February 28, 2024

James Murdoch to Be Called Before Parliament Again

Committee officials said they expected to schedule the hearing for November, and a spokeswoman for Mr. Murdoch said he would comply. “James Murdoch is happy to appear in front of the committee again to answer any further questions members might have,” she said.

The committee’s decision seemed likely to bring further drama to an unfolding story that has reached deep into British society, raising questions about the behavior and power of the press and the once-intimate cross-ties between the media, the political elite and the police.

John Whittingdale, chairman of the House of Commons select committee investigating the scandal, told Sky News that Mr. Murdoch, 38, would be recalled after the committee had heard testimony from Les Hinton, a former top executive at The News Corporation, and Mark Lewis, a lawyer representing individuals who were targets of the phone hacking.

Mr. Hinton, who became the chairman of Dow Jones and publisher of The Wall Street Journal after the paper was acquired by the News Corporation, was the most senior Murdoch executive to quit as the hacking scandal unfolded this summer. Mr. Whittingdale said he expected James Murdoch to appear at the inquiry for a second hearing as part of the committee’s efforts to tie up “one or two loose ends” left after earlier testimony. In testimony last week, former News Corporation executives disputed Mr. Murdoch’s claims that he was unaware of widespread phone hacking at his papers.

Another major figure in the investigation, Andy Coulson, a former editor of the Murdoch-owned tabloid The News of the World who later served as Prime Minister David Cameron’s media director, told the committee through his lawyers last week that he would not accept an invitation to testify again because of concerns about the potential impact on a police investigation into the scandal and a separate judge-led inquiry appointed by the government. Mr. Coulson, who resigned from the prime minister’s staff in January, is one of more than a dozen former editors, reporters, lawyers and executives from the Murdoch newspapers in Britain who have been arrested in recent months. All were released on bail after hours of intensive questioning, pending decisions by prosecutors on whether to bring charges.

In another development, The Guardian newspaper reported that lawyers for the News Corporation’s British newspaper group, News International, had told a court hearing on Tuesday that the company had discovered “two very large new caches” of documents and e-mails in its archive that could contain evidence of the scale of phone hacking by The News of the World. A judge preparing to hear civil cases arising from the phone hacking told a high court hearing that there was “some important material” in the new archive, whose discovery followed on a previous instance in which a huge tranche of e-mails potentially relevant to the investigations were found by the Murdoch papers after initially being reported lost.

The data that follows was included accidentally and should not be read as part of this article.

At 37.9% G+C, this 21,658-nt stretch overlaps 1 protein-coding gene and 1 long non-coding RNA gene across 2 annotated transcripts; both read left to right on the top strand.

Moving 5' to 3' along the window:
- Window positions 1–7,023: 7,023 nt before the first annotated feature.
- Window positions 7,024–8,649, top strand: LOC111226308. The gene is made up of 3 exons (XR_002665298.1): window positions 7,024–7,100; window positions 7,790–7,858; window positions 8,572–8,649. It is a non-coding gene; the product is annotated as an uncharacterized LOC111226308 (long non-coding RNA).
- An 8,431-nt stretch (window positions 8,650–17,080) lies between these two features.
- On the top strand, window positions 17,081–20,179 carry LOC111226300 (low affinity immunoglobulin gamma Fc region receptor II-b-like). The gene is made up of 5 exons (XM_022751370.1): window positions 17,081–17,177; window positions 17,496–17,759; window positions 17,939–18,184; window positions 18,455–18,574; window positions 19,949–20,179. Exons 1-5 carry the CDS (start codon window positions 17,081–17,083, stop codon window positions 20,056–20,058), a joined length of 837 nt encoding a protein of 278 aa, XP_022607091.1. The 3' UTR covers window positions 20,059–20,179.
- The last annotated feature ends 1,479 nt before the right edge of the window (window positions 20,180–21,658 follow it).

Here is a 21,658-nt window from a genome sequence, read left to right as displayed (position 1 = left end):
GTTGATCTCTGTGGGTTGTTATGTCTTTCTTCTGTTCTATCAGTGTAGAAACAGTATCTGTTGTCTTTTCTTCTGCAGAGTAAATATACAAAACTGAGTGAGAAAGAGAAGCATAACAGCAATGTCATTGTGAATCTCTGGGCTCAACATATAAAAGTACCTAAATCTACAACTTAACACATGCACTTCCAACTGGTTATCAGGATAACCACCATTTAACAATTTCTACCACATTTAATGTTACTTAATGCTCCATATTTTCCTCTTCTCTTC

The scandal over unlawful intercepts of voice mail has been rumbling for several years, but it built to crisis pitch this summer with reports that The News of the World ordered the hacking of the phone of Milly Dowler, an abducted teenager who was found murdered in an outer London suburb in 2002. As the scandal exploded this summer, News International closed down the newspaper after 168 years of publication, causing dozens of reporters, editors and other staff members to lose their jobs.

The Murdoch family was drawn personally into the inquiry in mid-July when the House of Commons committee on culture, media and sport questioned both Rupert and James Murdoch, with both men expressing regret over the phone hacking but denying any knowledge that it had been a widespread pattern before the rush of revelations this year.. The hearings resumed last week when two former senior employees of News International appeared before the committee to challenge James Murdoch’s version of events.

Their testimony centered on a 15-minute meeting in London in 2008 when, they said, James Murdoch, chief of the News Corporation’s European and Asian operations, was told that the hacking of voice mail was more widespread than the company had acknowledged. It was on this basis, they said, that Mr. Murdoch approved an out-of-court settlement with Gordon Taylor, a leading soccer executive whose voice mail had been hacked, that eventually ran to $1.4 million, including legal costs. But that account has been disputed by Mr. Murdoch, who has denied that he was told at the 2008 meeting that there was a wider pattern of hacking involved.

The News Corporation has maintained for years that the hacking was an isolated affair carried out by a “rogue” reporter, Clive Goodman, and a private investigator, Glenn Mulcaire. Both men served jail terms in 2007 related to phone hacking. But some members of the parliamentary committee have focused on the payout to Mr. Taylor as evidence of an attempt to “cover up” the affair.

Article source: http://www.nytimes.com/2011/09/14/world/europe/14hacking.html?partner=rss&emc=rss

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